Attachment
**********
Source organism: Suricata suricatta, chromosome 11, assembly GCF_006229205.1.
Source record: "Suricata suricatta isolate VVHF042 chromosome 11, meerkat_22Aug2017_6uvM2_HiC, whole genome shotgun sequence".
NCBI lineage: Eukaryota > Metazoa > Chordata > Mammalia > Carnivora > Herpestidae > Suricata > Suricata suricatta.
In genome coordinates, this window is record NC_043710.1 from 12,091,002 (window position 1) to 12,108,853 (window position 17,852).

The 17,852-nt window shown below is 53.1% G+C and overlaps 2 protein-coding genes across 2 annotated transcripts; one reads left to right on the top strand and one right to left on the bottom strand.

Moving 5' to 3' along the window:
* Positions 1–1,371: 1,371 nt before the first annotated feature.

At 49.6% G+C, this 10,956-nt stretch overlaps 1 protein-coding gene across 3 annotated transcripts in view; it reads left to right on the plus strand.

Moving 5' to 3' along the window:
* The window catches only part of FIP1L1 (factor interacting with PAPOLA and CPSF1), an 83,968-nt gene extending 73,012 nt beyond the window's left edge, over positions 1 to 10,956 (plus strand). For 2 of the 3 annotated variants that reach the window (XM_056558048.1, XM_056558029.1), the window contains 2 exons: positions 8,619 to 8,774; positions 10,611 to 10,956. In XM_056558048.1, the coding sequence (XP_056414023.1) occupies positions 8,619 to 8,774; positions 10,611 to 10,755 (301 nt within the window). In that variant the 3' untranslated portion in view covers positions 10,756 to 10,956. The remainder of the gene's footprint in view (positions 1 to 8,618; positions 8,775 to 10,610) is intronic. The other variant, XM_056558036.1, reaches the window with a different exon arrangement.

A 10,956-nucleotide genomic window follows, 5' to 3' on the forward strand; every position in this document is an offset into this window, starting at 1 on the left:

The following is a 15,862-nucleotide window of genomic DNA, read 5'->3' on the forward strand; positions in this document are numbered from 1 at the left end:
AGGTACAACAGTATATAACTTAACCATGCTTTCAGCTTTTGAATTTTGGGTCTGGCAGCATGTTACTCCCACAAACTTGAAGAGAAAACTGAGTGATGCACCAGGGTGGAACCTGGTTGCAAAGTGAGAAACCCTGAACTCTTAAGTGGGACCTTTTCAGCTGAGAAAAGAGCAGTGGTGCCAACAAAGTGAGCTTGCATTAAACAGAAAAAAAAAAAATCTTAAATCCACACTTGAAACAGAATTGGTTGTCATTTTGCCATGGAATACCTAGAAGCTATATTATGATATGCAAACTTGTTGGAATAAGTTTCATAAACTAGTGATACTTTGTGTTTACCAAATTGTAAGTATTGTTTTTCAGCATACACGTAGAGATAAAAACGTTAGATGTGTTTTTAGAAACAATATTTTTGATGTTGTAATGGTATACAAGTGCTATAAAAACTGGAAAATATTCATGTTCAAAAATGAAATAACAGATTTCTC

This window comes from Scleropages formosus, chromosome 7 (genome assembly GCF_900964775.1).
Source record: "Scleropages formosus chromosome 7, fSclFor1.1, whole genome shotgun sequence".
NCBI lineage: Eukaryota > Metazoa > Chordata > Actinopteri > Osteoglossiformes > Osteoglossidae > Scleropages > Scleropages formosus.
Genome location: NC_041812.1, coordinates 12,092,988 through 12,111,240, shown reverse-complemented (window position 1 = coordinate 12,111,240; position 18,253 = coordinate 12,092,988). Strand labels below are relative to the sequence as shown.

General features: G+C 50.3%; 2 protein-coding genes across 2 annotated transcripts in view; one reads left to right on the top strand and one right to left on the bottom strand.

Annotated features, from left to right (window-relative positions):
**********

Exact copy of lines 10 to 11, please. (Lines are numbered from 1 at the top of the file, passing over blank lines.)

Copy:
* The window catches only part of FIP1L1 (factor interacting with PAPOLA and CPSF1), an 83,968-nt gene extending 73,012 nt beyond the window's left edge, over positions 1 to 10,956 (plus strand). For 2 of the 3 annotated variants that reach the window (XM_056558048.1, XM_056558029.1), the window contains 2 exons: positions 8,619 to 8,774; positions 10,611 to 10,956. In XM_056558048.1, the coding sequence (XP_056414023.1) occupies positions 8,619 to 8,774; positions 10,611 to 10,755 (301 nt within the window). In that variant the 3' untranslated portion in view covers positions 10,756 to 10,956. The remainder of the gene's footprint in view (positions 1 to 8,618; positions 8,775 to 10,610) is intronic. The other variant, XM_056558036.1, reaches the window with a different exon arrangement.

A 10,956-nucleotide genomic window follows, 5' to 3' on the forward strand; every position in this document is an offset into this window, starting at 1 on the left: